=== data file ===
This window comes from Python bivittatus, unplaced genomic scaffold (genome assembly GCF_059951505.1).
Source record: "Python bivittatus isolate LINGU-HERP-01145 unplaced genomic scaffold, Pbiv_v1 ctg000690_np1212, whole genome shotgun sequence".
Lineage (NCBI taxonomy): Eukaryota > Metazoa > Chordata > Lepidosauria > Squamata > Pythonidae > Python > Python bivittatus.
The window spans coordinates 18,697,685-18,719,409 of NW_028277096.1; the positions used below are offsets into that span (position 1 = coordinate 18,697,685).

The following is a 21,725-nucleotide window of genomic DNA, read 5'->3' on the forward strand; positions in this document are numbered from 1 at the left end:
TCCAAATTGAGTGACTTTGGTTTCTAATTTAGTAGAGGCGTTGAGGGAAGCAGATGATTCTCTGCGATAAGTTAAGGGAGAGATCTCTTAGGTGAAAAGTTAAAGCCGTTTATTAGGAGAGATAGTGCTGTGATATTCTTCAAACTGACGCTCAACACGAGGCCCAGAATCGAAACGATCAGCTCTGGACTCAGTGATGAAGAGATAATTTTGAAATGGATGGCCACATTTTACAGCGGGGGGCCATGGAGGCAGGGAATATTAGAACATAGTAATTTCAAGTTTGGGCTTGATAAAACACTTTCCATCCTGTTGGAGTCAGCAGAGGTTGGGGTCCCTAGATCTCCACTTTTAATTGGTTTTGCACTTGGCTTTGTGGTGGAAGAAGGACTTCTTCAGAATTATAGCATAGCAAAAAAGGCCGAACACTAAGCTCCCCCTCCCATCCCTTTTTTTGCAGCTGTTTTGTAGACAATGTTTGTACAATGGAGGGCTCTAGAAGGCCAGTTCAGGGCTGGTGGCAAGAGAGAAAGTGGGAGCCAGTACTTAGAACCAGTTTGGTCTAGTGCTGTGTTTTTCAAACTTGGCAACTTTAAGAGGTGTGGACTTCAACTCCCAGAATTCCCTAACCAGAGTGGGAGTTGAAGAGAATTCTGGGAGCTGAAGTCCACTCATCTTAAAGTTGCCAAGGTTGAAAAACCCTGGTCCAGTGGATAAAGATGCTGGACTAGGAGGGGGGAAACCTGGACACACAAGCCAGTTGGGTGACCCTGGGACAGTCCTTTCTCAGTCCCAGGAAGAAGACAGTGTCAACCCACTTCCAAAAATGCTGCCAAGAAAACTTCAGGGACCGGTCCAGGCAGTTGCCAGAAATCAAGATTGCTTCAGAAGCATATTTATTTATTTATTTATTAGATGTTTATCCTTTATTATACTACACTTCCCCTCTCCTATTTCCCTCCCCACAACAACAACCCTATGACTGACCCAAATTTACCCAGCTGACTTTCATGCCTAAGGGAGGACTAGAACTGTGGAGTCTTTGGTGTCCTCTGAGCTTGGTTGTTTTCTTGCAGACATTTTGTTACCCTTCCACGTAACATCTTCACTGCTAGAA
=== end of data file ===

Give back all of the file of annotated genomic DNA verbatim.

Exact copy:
This window comes from Python bivittatus, unplaced genomic scaffold (genome assembly GCF_059951505.1).
Source record: "Python bivittatus isolate LINGU-HERP-01145 unplaced genomic scaffold, Pbiv_v1 ctg000690_np1212, whole genome shotgun sequence".
Lineage (NCBI taxonomy): Eukaryota > Metazoa > Chordata > Lepidosauria > Squamata > Pythonidae > Python > Python bivittatus.
The window spans coordinates 18,697,685-18,719,409 of NW_028277096.1; the positions used below are offsets into that span (position 1 = coordinate 18,697,685).

The following is a 21,725-nucleotide window of genomic DNA, read 5'->3' on the forward strand; positions in this document are numbered from 1 at the left end:
TCCAAATTGAGTGACTTTGGTTTCTAATTTAGTAGAGGCGTTGAGGGAAGCAGATGATTCTCTGCGATAAGTTAAGGGAGAGATCTCTTAGGTGAAAAGTTAAAGCCGTTTATTAGGAGAGATAGTGCTGTGATATTCTTCAAACTGACGCTCAACACGAGGCCCAGAATCGAAACGATCAGCTCTGGACTCAGTGATGAAGAGATAATTTTGAAATGGATGGCCACATTTTACAGCGGGGGGCCATGGAGGCAGGGAATATTAGAACATAGTAATTTCAAGTTTGGGCTTGATAAAACACTTTCCATCCTGTTGGAGTCAGCAGAGGTTGGGGTCCCTAGATCTCCACTTTTAATTGGTTTTGCACTTGGCTTTGTGGTGGAAGAAGGACTTCTTCAGAATTATAGCATAGCAAAAAAGGCCGAACACTAAGCTCCCCCTCCCATCCCTTTTTTTGCAGCTGTTTTGTAGACAATGTTTGTACAATGGAGGGCTCTAGAAGGCCAGTTCAGGGCTGGTGGCAAGAGAGAAAGTGGGAGCCAGTACTTAGAACCAGTTTGGTCTAGTGCTGTGTTTTTCAAACTTGGCAACTTTAAGAGGTGTGGACTTCAACTCCCAGAATTCCCTAACCAGAGTGGGAGTTGAAGAGAATTCTGGGAGCTGAAGTCCACTCATCTTAAAGTTGCCAAGGTTGAAAAACCCTGGTCCAGTGGATAAAGATGCTGGACTAGGAGGGGGGAAACCTGGACACACAAGCCAGTTGGGTGACCCTGGGACAGTCCTTTCTCAGTCCCAGGAAGAAGACAGTGTCAACCCACTTCCAAAAATGCTGCCAAGAAAACTTCAGGGACCGGTCCAGGCAGTTGCCAGAAATCAAGATTGCTTCAGAAGCATATTTATTTATTTATTTATTAGATGTTTATCCTTTATTATACTACACTTCCCCTCTCCTATTTCCCTCCCCACAACAACAACCCTATGACTGACCCAAATTTACCCAGCTGACTTTCATGCCTAAGGGAGGACTAGAACTGTGGAGTCTTTGGTGTCCTCTGAGCTTGGTTGTTTTCTTGCAGACATTTTGTTACCCTTCCACGTAACATCTTCACTGCTAGAA